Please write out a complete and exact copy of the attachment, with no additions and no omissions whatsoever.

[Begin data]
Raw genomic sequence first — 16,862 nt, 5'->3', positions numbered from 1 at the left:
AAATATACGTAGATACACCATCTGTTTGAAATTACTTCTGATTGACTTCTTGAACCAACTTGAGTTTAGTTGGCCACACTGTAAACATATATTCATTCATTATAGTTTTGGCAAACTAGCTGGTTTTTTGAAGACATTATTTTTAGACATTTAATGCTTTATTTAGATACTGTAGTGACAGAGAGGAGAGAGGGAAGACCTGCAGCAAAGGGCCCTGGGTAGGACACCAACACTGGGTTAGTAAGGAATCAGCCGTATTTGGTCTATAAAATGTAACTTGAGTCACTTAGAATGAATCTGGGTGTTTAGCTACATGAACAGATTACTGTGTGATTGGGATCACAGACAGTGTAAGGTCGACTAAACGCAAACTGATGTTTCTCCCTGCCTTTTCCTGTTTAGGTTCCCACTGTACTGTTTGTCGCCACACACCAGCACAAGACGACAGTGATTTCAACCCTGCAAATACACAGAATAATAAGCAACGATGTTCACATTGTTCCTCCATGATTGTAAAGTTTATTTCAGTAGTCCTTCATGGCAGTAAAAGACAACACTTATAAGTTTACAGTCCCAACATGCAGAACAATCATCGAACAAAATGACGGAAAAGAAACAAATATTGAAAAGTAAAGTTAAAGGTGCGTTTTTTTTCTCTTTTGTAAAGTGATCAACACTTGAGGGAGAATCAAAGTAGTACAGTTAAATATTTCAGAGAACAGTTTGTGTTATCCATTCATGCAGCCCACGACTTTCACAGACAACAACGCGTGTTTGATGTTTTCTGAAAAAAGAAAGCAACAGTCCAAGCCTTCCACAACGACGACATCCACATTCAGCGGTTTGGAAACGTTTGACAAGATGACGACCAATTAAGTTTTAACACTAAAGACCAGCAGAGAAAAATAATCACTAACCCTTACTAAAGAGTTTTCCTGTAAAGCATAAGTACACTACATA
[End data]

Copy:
Raw genomic sequence first — 16,862 nt, 5'->3', positions numbered from 1 at the left:
AAATATACGTAGATACACCATCTGTTTGAAATTACTTCTGATTGACTTCTTGAACCAACTTGAGTTTAGTTGGCCACACTGTAAACATATATTCATTCATTATAGTTTTGGCAAACTAGCTGGTTTTTTGAAGACATTATTTTTAGACATTTAATGCTTTATTTAGATACTGTAGTGACAGAGAGGAGAGAGGGAAGACCTGCAGCAAAGGGCCCTGGGTAGGACACCAACACTGGGTTAGTAAGGAATCAGCCGTATTTGGTCTATAAAATGTAACTTGAGTCACTTAGAATGAATCTGGGTGTTTAGCTACATGAACAGATTACTGTGTGATTGGGATCACAGACAGTGTAAGGTCGACTAAACGCAAACTGATGTTTCTCCCTGCCTTTTCCTGTTTAGGTTCCCACTGTACTGTTTGTCGCCACACACCAGCACAAGACGACAGTGATTTCAACCCTGCAAATACACAGAATAATAAGCAACGATGTTCACATTGTTCCTCCATGATTGTAAAGTTTATTTCAGTAGTCCTTCATGGCAGTAAAAGACAACACTTATAAGTTTACAGTCCCAACATGCAGAACAATCATCGAACAAAATGACGGAAAAGAAACAAATATTGAAAAGTAAAGTTAAAGGTGCGTTTTTTTTCTCTTTTGTAAAGTGATCAACACTTGAGGGAGAATCAAAGTAGTACAGTTAAATATTTCAGAGAACAGTTTGTGTTATCCATTCATGCAGCCCACGACTTTCACAGACAACAACGCGTGTTTGATGTTTTCTGAAAAAAGAAAGCAACAGTCCAAGCCTTCCACAACGACGACATCCACATTCAGCGGTTTGGAAACGTTTGACAAGATGACGACCAATTAAGTTTTAACACTAAAGACCAGCAGAGAAAAATAATCACTAACCCTTACTAAAGAGTTTTCCTGTAAAGCATAAGTACACTACATA